Laparoscopically assisted vaginal hysterectomy in a university hospital. Decreasing the need for abdominal hysterectomy and increasing resident experience in vaginal surgery.J Reprod Med. 1996 Jul; 41(7):497-503.JR
To demonstrate, in a university hospital setting, that the introduction of laparoscopically assisted vaginal hysterectomy reduced the need for abdominal hysterectomy and increased resident experience in vaginal surgery.
All hysterectomies performed for benign gynecologic disease during one year, 1993-1994, at the Medical University of South Carolina Hospital, Charleston, after introduction of laparoscopically assisted vaginal hysterectomy were compared to those performed in preceding years, 1990-1993.
Prior to 1993, > 70% of hysterectomies at the Medical University of South Carolina Hospital were performed abdominally. With the introduction of laparoscopically assisted vaginal hysterectomy, from a total of 155 hysterectomies performed in 1993-1994, the percentage of hysterectomies performed abdominally decreased to 39 without affecting the overall percentage of traditional vaginal hysterectomies, 29. Since laparoscopic hysterectomies were completed with a significant vaginal component to the operation, the actual resident experience with vaginal hysterectomy increased to 61% of hysterectomies. Straightforward vaginal hysterectomies were performed on patients with higher parity and traditional indications, such as cervical intraepithelial neoplasia and prolapse. Patients who underwent laparoscopically assisted vaginal hysterectomy were not considered candidates for traditional vaginal hysterectomy and had significantly fewer complications and hospital days but did have significantly smaller uteri and greater hospital charges than did patients who underwent abdominal hysterectomy (P < .05). No significant difference was found for length of operating time or blood loss between each method of hysterectomy.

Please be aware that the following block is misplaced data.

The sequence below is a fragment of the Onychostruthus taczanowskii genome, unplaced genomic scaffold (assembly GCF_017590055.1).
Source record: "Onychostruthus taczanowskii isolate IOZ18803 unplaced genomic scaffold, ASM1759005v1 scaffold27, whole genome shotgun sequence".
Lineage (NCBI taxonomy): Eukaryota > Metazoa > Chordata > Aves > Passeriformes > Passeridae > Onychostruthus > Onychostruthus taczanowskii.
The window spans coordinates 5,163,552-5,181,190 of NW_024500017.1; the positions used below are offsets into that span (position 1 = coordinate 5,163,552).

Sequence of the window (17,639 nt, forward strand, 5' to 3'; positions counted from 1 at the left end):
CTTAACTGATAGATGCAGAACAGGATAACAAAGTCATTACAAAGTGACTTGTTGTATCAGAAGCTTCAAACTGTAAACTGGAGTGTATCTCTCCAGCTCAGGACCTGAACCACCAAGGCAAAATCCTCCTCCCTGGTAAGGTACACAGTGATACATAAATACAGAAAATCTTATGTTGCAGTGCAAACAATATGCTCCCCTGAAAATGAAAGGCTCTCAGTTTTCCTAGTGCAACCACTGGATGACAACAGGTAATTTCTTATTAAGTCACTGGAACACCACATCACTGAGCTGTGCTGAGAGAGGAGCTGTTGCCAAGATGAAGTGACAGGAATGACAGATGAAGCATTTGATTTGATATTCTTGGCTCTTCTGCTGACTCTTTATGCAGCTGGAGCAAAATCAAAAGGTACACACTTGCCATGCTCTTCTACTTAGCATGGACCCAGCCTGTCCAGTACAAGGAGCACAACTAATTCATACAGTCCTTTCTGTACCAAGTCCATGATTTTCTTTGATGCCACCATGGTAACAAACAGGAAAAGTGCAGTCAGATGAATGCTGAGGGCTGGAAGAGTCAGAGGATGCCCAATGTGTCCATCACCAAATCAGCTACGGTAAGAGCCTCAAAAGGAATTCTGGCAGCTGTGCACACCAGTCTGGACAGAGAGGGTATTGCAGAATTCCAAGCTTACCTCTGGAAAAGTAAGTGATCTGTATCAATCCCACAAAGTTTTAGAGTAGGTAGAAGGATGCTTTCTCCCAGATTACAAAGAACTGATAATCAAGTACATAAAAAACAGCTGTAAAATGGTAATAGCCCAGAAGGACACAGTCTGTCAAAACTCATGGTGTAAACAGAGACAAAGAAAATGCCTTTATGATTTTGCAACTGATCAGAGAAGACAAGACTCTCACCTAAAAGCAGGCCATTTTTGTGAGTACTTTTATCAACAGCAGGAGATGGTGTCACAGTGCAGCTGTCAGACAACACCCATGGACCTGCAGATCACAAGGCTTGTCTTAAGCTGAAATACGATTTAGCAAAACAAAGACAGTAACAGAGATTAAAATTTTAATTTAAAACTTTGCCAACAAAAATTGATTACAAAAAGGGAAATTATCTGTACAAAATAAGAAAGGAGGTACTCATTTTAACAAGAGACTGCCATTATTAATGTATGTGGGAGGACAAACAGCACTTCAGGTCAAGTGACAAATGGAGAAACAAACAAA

Laparoscopically assisted vaginal hysterectomy, when used as an alternative to abdominal hysterectomy in patients not considered candidates for vaginal hysterectomy, decreased the need for abdominal hysterectomy, with fewer complications, and shorter hospital stay and increased resident experience with vaginal surgery.